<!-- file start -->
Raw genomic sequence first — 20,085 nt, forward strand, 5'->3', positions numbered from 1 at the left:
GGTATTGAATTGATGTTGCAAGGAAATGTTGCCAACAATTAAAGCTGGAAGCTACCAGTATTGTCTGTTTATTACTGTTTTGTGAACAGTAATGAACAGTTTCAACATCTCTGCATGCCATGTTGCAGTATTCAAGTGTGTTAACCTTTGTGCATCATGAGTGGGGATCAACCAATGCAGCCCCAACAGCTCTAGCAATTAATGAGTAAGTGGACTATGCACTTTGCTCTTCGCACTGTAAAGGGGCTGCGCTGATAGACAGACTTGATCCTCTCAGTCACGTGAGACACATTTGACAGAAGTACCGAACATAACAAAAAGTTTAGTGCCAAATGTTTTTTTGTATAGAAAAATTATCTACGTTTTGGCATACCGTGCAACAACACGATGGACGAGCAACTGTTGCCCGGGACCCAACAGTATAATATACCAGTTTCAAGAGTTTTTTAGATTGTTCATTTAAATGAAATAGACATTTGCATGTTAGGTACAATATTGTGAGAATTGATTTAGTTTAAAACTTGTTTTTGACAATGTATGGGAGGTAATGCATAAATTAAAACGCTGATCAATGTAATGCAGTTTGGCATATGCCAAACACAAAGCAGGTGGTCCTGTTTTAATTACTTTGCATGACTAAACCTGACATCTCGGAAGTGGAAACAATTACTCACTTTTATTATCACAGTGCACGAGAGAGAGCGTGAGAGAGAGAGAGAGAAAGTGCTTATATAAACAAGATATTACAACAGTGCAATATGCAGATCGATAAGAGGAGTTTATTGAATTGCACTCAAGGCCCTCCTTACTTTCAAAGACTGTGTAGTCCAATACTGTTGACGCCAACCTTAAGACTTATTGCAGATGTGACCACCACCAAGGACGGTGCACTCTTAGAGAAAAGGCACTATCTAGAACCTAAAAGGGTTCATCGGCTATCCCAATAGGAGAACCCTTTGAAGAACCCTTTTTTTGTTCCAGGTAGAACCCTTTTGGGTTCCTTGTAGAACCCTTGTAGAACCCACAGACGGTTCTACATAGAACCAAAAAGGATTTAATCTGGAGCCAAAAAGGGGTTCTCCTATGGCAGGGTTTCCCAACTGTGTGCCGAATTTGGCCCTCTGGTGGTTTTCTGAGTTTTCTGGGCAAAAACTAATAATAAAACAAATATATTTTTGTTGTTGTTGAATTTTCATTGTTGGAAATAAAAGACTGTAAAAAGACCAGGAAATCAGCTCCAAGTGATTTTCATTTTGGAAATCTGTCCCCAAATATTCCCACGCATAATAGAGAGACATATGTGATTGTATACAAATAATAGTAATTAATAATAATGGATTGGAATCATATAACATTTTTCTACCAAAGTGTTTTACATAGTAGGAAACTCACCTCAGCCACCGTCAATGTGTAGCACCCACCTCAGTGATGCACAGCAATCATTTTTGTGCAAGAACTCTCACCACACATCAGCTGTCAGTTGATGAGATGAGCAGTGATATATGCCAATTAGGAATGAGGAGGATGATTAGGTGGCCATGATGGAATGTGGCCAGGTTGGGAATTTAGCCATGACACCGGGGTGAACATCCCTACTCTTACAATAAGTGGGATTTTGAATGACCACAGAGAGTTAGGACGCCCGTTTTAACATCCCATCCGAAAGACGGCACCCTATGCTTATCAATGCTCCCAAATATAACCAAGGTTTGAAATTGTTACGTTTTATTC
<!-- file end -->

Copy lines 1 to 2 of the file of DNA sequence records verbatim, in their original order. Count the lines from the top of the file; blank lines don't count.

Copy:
Raw genomic sequence first — 20,085 nt, forward strand, 5'->3', positions numbered from 1 at the left:
GGTATTGAATTGATGTTGCAAGGAAATGTTGCCAACAATTAAAGCTGGAAGCTACCAGTATTGTCTGTTTATTACTGTTTTGTGAACAGTAATGAACAGTTTCAACATCTCTGCATGCCATGTTGCAGTATTCAAGTGTGTTAACCTTTGTGCATCATGAGTGGGGATCAACCAATGCAGCCCCAACAGCTCTAGCAATTAATGAGTAAGTGGACTATGCACTTTGCTCTTCGCACTGTAAAGGGGCTGCGCTGATAGACAGACTTGATCCTCTCAGTCACGTGAGACACATTTGACAGAAGTACCGAACATAACAAAAAGTTTAGTGCCAAATGTTTTTTTGTATAGAAAAATTATCTACGTTTTGGCATACCGTGCAACAACACGATGGACGAGCAACTGTTGCCCGGGACCCAACAGTATAATATACCAGTTTCAAGAGTTTTTTAGATTGTTCATTTAAATGAAATAGACATTTGCATGTTAGGTACAATATTGTGAGAATTGATTTAGTTTAAAACTTGTTTTTGACAATGTATGGGAGGTAATGCATAAATTAAAACGCTGATCAATGTAATGCAGTTTGGCATATGCCAAACACAAAGCAGGTGGTCCTGTTTTAATTACTTTGCATGACTAAACCTGACATCTCGGAAGTGGAAACAATTACTCACTTTTATTATCACAGTGCACGAGAGAGAGCGTGAGAGAGAGAGAGAGAAAGTGCTTATATAAACAAGATATTACAACAGTGCAATATGCAGATCGATAAGAGGAGTTTATTGAATTGCACTCAAGGCCCTCCTTACTTTCAAAGACTGTGTAGTCCAATACTGTTGACGCCAACCTTAAGACTTATTGCAGATGTGACCACCACCAAGGACGGTGCACTCTTAGAGAAAAGGCACTATCTAGAACCTAAAAGGGTTCATCGGCTATCCCAATAGGAGAACCCTTTGAAGAACCCTTTTTTTGTTCCAGGTAGAACCCTTTTGGGTTCCTTGTAGAACCCTTGTAGAACCCACAGACGGTTCTACATAGAACCAAAAAGGATTTAATCTGGAGCCAAAAAGGGGTTCTCCTATGGCAGGGTTTCCCAACTGTGTGCCGAATTTGGCCCTCTGGTGGTTTTCTGAGTTTTCTGGGCAAAAACTAATAATAAAACAAATATATTTTTGTTGTTGTTGAATTTTCATTGTTGGAAATAAAAGACTGTAAAAAGACCAGGAAATCAGCTCCAAGTGATTTTCATTTTGGAAATCTGTCCCCAAATATTCCCACGCATAATAGAGAGACATATGTGATTGTATACAAATAATAGTAATTAATAATAATGGATTGGAATCATATAACATTTTTCTACCAAAGTGTTTTACATAGTAGGAAACTCACCTCAGCCACCGTCAATGTGTAGCACCCACCTCAGTGATGCACAGCAATCATTTTTGTGCAAGAACTCTCACCACACATCAGCTGTCAGTTGATGAGATGAGCAGTGATATATGCCAATTAGGAATGAGGAGGATGATTAGGTGGCCATGATGGAATGTGGCCAGGTTGGGAATTTAGCCATGACACCGGGGTGAACATCCCTACTCTTACAATAAGTGGGATTTTGAATGACCACAGAGAGTTAGGACGCCCGTTTTAACATCCCATCCGAAAGACGGCACCCTATGCTTATCAATGCTCCCAAATATAACCAAGGTTTGAAATTGTTACGTTTTATTC